Migration – Nobody wants England’s boat refugees



The latest attempt by the Boris Johnson administration to deport refugees who had come to England “illegally” to foreign territory also seems to have failed this week. On Thursday, Albania fought against rumors circulating in London that negotiations were underway with the British about the temporary admission of thousands of asylum seekers against payment of many millions of pounds. The whole thing, said the Albanian Foreign Minister Olta Xhacka, was “nothing but fake news” – a false report that should not be believed. There are “absolutely no talks between Tirana and London on such a topic,” said Albania’s ambassador Qirjako Qirko. His country would “never, ever” do such a thing.

The generally well-informed Times of London reported on Thursday morning about “discreet negotiations” between the two states with the aim of setting up special camps in Albania. The paper quoted “a British government official” as saying it was “looking good” for a British-Albanian deal. Deputy Prime Minister and Justice Minister Dominic Raab also did not deny that London had sought talks with Tirana. Albania was undoubtedly “one of the countries” that could be considered for such an arrangement, said Raab on Thursday.

24,000 arrivals in 2021

London’s plan apparently consisted of moving asylum seekers who had come to Britain in small boats across the English Channel to camps more than 2,000 kilometers away in south-eastern Europe, where they would wait months or even years for their asylum applications to be approved. Raab made no secret of the fact that the whole thing was intended as a deterrent. They are “determined to stop the crossings,” he said.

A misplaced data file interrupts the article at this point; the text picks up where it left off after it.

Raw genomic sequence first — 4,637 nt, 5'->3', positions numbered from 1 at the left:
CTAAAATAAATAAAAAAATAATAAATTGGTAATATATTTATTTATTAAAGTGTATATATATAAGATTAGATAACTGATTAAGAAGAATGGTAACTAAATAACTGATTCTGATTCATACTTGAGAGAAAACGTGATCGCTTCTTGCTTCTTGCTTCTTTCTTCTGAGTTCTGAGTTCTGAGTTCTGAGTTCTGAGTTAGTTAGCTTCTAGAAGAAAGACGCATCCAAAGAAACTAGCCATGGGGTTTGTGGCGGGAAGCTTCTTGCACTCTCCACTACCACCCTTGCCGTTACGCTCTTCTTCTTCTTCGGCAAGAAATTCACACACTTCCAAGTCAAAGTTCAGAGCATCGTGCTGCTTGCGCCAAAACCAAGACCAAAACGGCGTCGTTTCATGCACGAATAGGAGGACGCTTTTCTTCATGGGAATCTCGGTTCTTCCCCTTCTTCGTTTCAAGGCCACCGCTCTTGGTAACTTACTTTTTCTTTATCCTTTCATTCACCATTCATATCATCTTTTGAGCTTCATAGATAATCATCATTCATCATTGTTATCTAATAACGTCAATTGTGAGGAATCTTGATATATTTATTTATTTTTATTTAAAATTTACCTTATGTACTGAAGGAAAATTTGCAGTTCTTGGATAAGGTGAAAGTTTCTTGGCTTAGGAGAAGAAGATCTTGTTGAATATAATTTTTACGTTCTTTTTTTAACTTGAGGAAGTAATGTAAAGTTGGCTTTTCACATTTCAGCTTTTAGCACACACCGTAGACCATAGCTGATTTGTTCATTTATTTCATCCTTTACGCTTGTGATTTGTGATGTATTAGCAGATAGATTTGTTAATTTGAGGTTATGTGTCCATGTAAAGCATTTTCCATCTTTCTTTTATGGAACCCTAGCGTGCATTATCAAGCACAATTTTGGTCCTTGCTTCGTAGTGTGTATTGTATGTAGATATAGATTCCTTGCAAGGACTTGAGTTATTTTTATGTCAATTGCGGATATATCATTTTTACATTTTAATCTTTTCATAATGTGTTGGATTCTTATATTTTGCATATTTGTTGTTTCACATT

The background to the action is the sharp increase in the number of boat refugees in recent months. On Thursday last week alone – in a single day – almost 1,200 arrivals were counted. More than 24,000 people are said to have landed in small boats on the English coasts since the beginning of the year. In 2019 it was not even 2,000 for the whole year.

Interior Minister Prati Patel announced last year that she would make the canal route “impassable”. She had declared all boat refugees “illegal” and promised the French government nearly £ 80 million to prevent the crossings. But that has only led to ever new tensions with France, because even more patrols on the French coast are doing little. To date, only a small part of the sum is said to have been paid out by London.

Sending asylum seekers back to the continent officially had also proven difficult because Great Britain is no longer a member of the EU. In the past several hundred people were successfully deported “to Europe” every year with the help of the “Dublin Agreement”. According to the Interior Ministry, there were just five this year.

Patel has long considered “housing” asylum seekers on remote British properties or entirely abroad while their applications are being processed. At times the Atlantic islands Ascenion Island and St Helena were considered. There was even repeated talk of the unwelcome arrivals being transported to disused oil platforms in the North Sea or to old ferries or cruise ships.

The idea is well received by the British

In any case, in its new “Nationalities and Borders Act”, which is currently going through the British Parliament, the Johnson administration has already incorporated a paragraph that would allow its “offshoring” – i.e. the temporary deportation of asylum seekers to more distant regions . Not only the opposition parties are resisting such a practice, but also a number of conservative MPs. Many civil and human rights organizations also protested. According to surveys, the outsourcing idea is quite popular among the population.


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